While experts in the agricultural sector on one hand lauded the Federal Government for approving the evaluation and open cultivation of the new Tela maize variety, some activists have, on the other hand, flayed the development.
The Tela maize variety developed by researchers at the Institute of Agricultural Research (IAR), Ahmadu Bello University, Zaria, is genetically modified and is said to be pest resistant and tolerates moderate drought.
The announcement of the approval was contained in a statement on October 10, 2021 and signed by Mr Alex Abutu, Communication Officer, African Agricultural Technology Foundation (AATF) West and Central Africa and Mr Yakubu Dodo, Information Officer, IAR, Zaria.
Some of the experts who spoke on Tuesday, October 12 in Ibadan said that the approval was a welcome development towards ensuring food security in Nigeria.
Dr Festus Olasupo, a Plant Geneticist at the Cocoa Research Institute of Nigeria (CRIN), Ibadan, hailed government’s approval of the variety saying that maize production was critical to food security in the country.
He noted that maize was one of the most important crops used as food for human, livestock and by industries in Nigeria.
“There should be no issue on this since the process has gone through necessary scientific procedures before the approval was given by the National Biosafety Management Agency (NBMA).
“This will have positive effects on farmers, we know that great losses are incurred by maize farmers every year due to devastating effects of armyworm infestation and prolonged drought brought about by climate change.
“If this new variety is adopted by farmers, it will increase maize yield on the farm, boost farmers’ income / livelihood and improve market economy along the maize value chain,” he said.
On ways to improve maize production, Olasupo advised the government and stakeholders to provide adequate funding for research, especially breeding research.
According to him, crop varietal development is capital intensive.
“In addition, our farmers need support and encouragements in terms of farm input supply, low interest loan and well organised uptake of their products,” he said.
Also, a Geneticist and Molecular Biologist at the University of Lagos, Dr Bayo Ogunkanmi, said the Tela maize release was a welcome development.
“Before government releases any Genetically Modified crop to the public, it must have gone through biosafety regulation and certified safe for consumption and with no adverse effect on the environment.
“Farmers will find it profitable in terms of yield, productivity, and resistant to biotic/ abiotic stresses.
“It has no negative effect on farmers at all, agric extension agents must have conducted farmers participatory approach to seek farmers’ interest, choice and preference on a particular crop.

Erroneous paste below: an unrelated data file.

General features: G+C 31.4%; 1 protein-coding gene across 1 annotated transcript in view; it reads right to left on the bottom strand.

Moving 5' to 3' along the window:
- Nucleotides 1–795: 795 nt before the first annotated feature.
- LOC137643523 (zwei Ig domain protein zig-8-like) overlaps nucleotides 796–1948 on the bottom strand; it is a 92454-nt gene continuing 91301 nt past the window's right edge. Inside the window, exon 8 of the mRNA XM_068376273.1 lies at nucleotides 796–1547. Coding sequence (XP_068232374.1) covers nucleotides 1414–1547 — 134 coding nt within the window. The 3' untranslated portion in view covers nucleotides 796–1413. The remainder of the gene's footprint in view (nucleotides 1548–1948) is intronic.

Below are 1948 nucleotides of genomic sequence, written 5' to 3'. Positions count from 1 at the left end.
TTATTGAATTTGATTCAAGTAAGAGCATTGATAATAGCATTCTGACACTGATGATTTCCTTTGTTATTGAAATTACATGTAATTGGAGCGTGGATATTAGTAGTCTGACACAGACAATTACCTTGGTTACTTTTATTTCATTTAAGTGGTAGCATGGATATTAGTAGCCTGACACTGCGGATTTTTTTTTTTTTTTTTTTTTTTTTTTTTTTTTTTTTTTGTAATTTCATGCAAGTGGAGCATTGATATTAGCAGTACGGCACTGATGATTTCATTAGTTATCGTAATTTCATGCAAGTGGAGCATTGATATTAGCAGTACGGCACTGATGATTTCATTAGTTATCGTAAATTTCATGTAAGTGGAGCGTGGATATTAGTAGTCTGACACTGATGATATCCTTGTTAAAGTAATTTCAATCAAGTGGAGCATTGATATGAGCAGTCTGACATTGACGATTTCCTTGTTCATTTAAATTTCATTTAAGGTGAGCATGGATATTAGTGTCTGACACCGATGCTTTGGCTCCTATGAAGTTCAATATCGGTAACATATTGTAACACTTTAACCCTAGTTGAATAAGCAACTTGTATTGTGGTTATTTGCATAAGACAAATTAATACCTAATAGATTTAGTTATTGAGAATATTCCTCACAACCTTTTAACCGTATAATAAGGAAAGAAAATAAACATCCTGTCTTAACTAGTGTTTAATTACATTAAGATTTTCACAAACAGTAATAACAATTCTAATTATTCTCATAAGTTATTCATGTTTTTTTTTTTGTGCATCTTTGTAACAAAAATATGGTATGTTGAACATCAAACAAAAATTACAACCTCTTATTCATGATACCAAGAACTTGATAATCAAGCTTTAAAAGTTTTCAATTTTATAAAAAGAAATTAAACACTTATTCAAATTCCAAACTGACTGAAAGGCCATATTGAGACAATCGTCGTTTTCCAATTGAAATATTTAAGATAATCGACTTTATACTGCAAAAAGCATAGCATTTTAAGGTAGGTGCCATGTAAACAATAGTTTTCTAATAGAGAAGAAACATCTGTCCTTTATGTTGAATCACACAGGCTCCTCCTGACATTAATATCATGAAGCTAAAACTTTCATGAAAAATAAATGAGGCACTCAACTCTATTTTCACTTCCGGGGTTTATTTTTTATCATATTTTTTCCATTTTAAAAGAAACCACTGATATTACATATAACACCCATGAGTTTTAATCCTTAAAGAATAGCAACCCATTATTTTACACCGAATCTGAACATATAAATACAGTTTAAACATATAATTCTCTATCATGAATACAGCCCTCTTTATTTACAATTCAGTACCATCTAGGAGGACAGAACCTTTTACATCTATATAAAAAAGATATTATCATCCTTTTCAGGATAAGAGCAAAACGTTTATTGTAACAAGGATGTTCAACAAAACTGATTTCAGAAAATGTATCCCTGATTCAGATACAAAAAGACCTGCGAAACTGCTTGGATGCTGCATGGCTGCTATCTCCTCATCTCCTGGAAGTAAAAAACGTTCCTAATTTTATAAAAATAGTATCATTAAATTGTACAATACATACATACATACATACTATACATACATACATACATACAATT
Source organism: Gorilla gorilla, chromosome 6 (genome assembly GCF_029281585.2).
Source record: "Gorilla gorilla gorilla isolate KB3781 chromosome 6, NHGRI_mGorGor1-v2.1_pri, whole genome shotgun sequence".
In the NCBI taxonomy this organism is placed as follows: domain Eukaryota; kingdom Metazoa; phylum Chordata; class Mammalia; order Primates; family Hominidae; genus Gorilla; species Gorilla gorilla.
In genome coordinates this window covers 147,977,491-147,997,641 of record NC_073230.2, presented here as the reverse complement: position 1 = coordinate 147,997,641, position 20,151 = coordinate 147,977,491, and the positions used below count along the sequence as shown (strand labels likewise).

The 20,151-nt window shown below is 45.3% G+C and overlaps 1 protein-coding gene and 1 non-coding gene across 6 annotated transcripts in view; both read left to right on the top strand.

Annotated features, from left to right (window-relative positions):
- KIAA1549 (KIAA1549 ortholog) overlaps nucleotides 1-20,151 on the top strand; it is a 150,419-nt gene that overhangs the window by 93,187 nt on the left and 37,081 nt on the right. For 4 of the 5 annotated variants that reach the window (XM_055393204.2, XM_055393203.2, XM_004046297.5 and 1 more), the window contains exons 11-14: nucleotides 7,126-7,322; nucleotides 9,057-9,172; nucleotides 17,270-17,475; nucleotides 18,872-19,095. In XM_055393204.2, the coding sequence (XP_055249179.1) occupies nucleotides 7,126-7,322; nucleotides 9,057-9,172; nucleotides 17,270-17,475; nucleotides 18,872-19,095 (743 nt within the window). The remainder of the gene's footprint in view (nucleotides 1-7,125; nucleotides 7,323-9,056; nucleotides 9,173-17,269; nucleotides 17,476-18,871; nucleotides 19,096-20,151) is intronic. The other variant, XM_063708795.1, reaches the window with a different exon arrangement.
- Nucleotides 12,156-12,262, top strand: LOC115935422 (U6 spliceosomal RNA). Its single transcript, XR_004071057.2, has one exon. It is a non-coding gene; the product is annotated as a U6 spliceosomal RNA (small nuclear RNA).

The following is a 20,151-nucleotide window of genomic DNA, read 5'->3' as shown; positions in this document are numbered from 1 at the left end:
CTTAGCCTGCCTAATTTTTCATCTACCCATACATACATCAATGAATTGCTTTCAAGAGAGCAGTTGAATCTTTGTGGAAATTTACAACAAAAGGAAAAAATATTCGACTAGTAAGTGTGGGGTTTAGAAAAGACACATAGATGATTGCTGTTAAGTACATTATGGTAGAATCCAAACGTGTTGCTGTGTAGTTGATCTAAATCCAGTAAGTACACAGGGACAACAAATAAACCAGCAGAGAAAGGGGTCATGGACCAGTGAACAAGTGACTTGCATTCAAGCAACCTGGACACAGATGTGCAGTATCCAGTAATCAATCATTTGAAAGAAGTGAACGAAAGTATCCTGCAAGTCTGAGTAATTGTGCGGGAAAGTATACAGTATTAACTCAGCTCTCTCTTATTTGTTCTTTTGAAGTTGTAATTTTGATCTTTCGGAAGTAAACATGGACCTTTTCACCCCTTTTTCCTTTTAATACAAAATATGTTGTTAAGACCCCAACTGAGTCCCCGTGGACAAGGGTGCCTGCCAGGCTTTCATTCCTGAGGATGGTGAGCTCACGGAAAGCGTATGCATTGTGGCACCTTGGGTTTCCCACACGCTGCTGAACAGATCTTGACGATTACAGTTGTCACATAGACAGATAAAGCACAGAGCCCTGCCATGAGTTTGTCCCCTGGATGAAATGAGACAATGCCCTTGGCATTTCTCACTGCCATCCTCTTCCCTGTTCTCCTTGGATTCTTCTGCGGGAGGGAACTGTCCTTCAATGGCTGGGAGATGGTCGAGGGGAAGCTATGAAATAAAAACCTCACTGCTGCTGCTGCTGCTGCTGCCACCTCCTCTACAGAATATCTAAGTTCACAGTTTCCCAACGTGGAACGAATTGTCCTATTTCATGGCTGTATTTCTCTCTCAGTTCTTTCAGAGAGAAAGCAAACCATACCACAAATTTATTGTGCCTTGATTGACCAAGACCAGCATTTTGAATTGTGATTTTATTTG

“The government cannot just introduce such a variety without testing it on secluded field trial to see the impact before introducing to farmers,” he said.
The geneticist urged the government to imbibe farm settlement approach and make the settlement conducive for living, in terms of social amenities that would encourage young school leavers to settle for agriculture.
“There is need to encourage farmers in terms of free farm inputs, farm implements and ready farmers market.
“Interest free loan, distribution of pest/ drought resistant crops variety to farmers, subsidised price of fertiliser and accessible farmers’ market will surely encourage farmers,” he said.
Mr Olawale Ajani, the Oyo State Chairman of Maize Association of Nigeria (MAAN), said the maize variety would lead to more yield, thereby increasing food production and enhance farmers’ incomes as well as livelihood.
“This is a good news as one of the headaches of maize farmers is the attack of insects and damaging stern borers which usually occur when there is drought.
“It creates conditions for armyworm and stem borers attack, which damage the maize thereby making the farmers to lose almost all the crops.
“To prevent these attacks, chemicals are applied which increases the cost of production, even some have effect on the environment and the soil.
“However, with the release of this variety, farmers would no longer have nightmares on these destructive insects.
“It will increase crop yield, reduce economy of production and less chemical will be used,” he said.
He appealed to the Federal Government, through the Federal Ministry of Agriculture to make the Tela variety available to the umbrella body of farmers and members of MAAN.
Ajani, however, called for awareness, training and enlightenment of farmers to understand that there was no negative effects of GMOs.
“There is need for trainings, pamphlet, demonstration farms, media campaigns and sensitisation programmes to encourage farmers to embrace this and free them from earlier negative opinions,” he said.
But Nnimmo Bassey, who is Director, Health of Mother Earth Foundation (HOMEF), condemned the development.
He said: “The TELA Maize genetically modified for drought tolerance and insect resistance that has just been approved for commercial release in Nigeria is a failed venture. This variety has failed in the USA, in South Africa and Kenya but yet it is to be dumped in Nigeria.
“First it was genetically modified organisms (GMO) beans, now it is GMO maize. This is complete negation of lessons learned elsewhere. Needless interventions ignoring available solutions and ambushing Nigerians to eat GMO foods. This is subversion and subjugation applauded by neocolonial warrant chiefs.”